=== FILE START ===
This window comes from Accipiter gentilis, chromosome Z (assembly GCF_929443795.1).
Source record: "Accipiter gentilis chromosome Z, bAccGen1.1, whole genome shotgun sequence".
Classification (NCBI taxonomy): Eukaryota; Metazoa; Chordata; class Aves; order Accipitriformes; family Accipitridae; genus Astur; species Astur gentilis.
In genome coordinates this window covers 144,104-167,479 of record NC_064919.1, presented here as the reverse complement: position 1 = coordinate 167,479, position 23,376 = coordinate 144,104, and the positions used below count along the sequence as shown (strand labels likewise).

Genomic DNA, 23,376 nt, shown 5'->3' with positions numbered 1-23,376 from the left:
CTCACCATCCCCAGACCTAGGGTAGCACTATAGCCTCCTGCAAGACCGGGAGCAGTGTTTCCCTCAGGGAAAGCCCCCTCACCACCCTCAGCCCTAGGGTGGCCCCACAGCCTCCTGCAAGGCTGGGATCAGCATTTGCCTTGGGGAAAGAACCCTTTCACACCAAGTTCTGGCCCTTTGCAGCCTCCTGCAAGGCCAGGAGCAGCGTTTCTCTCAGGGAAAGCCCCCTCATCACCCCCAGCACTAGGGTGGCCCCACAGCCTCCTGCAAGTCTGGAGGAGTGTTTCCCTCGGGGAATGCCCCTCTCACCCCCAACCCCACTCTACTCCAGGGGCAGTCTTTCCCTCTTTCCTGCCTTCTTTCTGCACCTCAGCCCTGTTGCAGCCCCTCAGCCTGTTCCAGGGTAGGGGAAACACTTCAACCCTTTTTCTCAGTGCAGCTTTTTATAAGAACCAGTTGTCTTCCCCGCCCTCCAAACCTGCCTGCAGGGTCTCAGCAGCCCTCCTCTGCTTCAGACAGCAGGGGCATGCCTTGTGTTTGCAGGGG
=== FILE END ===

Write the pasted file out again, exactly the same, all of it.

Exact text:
This window comes from Accipiter gentilis, chromosome Z (assembly GCF_929443795.1).
Source record: "Accipiter gentilis chromosome Z, bAccGen1.1, whole genome shotgun sequence".
Classification (NCBI taxonomy): Eukaryota; Metazoa; Chordata; class Aves; order Accipitriformes; family Accipitridae; genus Astur; species Astur gentilis.
In genome coordinates this window covers 144,104-167,479 of record NC_064919.1, presented here as the reverse complement: position 1 = coordinate 167,479, position 23,376 = coordinate 144,104, and the positions used below count along the sequence as shown (strand labels likewise).

Genomic DNA, 23,376 nt, shown 5'->3' with positions numbered 1-23,376 from the left:
CTCACCATCCCCAGACCTAGGGTAGCACTATAGCCTCCTGCAAGACCGGGAGCAGTGTTTCCCTCAGGGAAAGCCCCCTCACCACCCTCAGCCCTAGGGTGGCCCCACAGCCTCCTGCAAGGCTGGGATCAGCATTTGCCTTGGGGAAAGAACCCTTTCACACCAAGTTCTGGCCCTTTGCAGCCTCCTGCAAGGCCAGGAGCAGCGTTTCTCTCAGGGAAAGCCCCCTCATCACCCCCAGCACTAGGGTGGCCCCACAGCCTCCTGCAAGTCTGGAGGAGTGTTTCCCTCGGGGAATGCCCCTCTCACCCCCAACCCCACTCTACTCCAGGGGCAGTCTTTCCCTCTTTCCTGCCTTCTTTCTGCACCTCAGCCCTGTTGCAGCCCCTCAGCCTGTTCCAGGGTAGGGGAAACACTTCAACCCTTTTTCTCAGTGCAGCTTTTTATAAGAACCAGTTGTCTTCCCCGCCCTCCAAACCTGCCTGCAGGGTCTCAGCAGCCCTCCTCTGCTTCAGACAGCAGGGGCATGCCTTGTGTTTGCAGGGG